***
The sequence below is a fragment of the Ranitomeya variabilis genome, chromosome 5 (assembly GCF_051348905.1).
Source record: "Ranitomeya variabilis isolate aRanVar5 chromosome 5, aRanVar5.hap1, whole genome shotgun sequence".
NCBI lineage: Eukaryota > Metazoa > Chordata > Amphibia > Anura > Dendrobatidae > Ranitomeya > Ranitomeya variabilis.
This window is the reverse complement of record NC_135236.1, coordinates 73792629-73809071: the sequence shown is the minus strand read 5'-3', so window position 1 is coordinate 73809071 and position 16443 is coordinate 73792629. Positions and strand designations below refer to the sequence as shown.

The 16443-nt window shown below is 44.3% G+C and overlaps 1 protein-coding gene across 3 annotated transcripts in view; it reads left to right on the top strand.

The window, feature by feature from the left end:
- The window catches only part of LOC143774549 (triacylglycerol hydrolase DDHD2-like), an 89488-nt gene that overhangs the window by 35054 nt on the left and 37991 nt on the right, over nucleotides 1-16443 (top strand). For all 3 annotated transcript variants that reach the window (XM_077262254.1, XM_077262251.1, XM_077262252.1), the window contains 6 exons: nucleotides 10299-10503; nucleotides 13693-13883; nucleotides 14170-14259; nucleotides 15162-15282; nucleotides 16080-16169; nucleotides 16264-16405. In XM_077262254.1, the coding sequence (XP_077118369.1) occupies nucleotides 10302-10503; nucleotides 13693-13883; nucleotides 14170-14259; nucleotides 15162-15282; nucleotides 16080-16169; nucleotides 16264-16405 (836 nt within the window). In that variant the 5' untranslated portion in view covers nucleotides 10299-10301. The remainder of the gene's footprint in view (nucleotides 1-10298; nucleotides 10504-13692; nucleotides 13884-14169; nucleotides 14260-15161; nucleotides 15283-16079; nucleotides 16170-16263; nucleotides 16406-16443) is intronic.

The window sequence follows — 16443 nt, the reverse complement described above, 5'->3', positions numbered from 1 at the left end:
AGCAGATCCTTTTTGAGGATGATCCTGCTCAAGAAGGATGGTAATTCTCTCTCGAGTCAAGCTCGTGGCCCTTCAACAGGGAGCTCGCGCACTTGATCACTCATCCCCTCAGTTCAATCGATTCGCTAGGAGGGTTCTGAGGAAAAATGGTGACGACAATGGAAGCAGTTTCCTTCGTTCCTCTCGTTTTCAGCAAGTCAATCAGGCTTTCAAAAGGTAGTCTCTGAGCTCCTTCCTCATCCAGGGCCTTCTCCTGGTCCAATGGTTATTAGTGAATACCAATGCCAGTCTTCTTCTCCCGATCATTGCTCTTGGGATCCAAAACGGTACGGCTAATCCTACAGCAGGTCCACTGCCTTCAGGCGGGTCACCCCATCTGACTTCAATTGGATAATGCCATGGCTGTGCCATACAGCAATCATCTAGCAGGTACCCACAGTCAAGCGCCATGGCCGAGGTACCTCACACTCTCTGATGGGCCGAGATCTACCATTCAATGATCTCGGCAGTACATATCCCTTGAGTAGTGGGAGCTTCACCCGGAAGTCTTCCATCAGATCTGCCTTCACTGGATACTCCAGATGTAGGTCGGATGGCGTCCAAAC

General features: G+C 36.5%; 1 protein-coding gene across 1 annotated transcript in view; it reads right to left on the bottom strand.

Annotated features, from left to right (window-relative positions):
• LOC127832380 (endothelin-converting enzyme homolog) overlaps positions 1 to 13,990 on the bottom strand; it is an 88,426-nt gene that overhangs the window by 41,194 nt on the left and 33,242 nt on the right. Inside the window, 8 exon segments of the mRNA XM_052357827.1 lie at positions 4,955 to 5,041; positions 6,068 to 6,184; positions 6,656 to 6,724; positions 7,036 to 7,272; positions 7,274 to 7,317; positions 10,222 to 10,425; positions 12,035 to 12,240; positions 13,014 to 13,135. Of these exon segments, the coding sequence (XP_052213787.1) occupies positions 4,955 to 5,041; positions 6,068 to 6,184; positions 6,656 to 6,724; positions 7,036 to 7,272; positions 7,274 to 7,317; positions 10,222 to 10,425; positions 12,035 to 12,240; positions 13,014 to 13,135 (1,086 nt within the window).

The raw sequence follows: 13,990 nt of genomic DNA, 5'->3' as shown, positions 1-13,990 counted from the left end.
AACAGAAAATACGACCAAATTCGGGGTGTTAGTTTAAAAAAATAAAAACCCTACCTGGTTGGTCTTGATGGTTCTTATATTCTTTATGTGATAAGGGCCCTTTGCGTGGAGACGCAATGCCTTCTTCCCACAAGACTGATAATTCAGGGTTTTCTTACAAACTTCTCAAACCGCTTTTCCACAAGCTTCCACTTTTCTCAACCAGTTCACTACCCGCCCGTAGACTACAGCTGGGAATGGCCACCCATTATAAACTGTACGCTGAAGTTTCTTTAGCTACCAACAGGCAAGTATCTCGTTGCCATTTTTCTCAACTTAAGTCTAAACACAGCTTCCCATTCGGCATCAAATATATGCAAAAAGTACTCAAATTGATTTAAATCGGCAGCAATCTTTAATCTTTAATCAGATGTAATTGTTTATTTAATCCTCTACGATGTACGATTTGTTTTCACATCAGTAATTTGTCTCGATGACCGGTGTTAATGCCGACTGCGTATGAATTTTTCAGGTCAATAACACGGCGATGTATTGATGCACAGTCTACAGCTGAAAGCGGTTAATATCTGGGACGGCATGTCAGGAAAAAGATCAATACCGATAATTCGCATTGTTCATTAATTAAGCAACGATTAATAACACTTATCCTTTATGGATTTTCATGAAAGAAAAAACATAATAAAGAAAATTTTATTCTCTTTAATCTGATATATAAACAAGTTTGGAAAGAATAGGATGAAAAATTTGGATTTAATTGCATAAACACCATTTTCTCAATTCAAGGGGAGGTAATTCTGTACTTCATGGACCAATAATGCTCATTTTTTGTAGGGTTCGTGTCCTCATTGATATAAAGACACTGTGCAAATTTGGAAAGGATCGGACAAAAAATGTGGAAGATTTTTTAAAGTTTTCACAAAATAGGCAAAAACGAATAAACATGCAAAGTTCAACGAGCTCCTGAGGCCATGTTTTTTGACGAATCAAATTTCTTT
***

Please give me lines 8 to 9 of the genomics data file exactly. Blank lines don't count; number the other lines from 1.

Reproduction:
The window sequence follows — 16443 nt, the reverse complement described above, 5'->3', positions numbered from 1 at the left end:
AGCAGATCCTTTTTGAGGATGATCCTGCTCAAGAAGGATGGTAATTCTCTCTCGAGTCAAGCTCGTGGCCCTTCAACAGGGAGCTCGCGCACTTGATCACTCATCCCCTCAGTTCAATCGATTCGCTAGGAGGGTTCTGAGGAAAAATGGTGACGACAATGGAAGCAGTTTCCTTCGTTCCTCTCGTTTTCAGCAAGTCAATCAGGCTTTCAAAAGGTAGTCTCTGAGCTCCTTCCTCATCCAGGGCCTTCTCCTGGTCCAATGGTTATTAGTGAATACCAATGCCAGTCTTCTTCTCCCGATCATTGCTCTTGGGATCCAAAACGGTACGGCTAATCCTACAGCAGGTCCACTGCCTTCAGGCGGGTCACCCCATCTGACTTCAATTGGATAATGCCATGGCTGTGCCATACAGCAATCATCTAGCAGGTACCCACAGTCAAGCGCCATGGCCGAGGTACCTCACACTCTCTGATGGGCCGAGATCTACCATTCAATGATCTCGGCAGTACATATCCCTTGAGTAGTGGGAGCTTCACCCGGAAGTCTTCCATCAGATCTGCCTTCACTGGATACTCCAGATGTAGGTCGGATGGCGTCCAAAC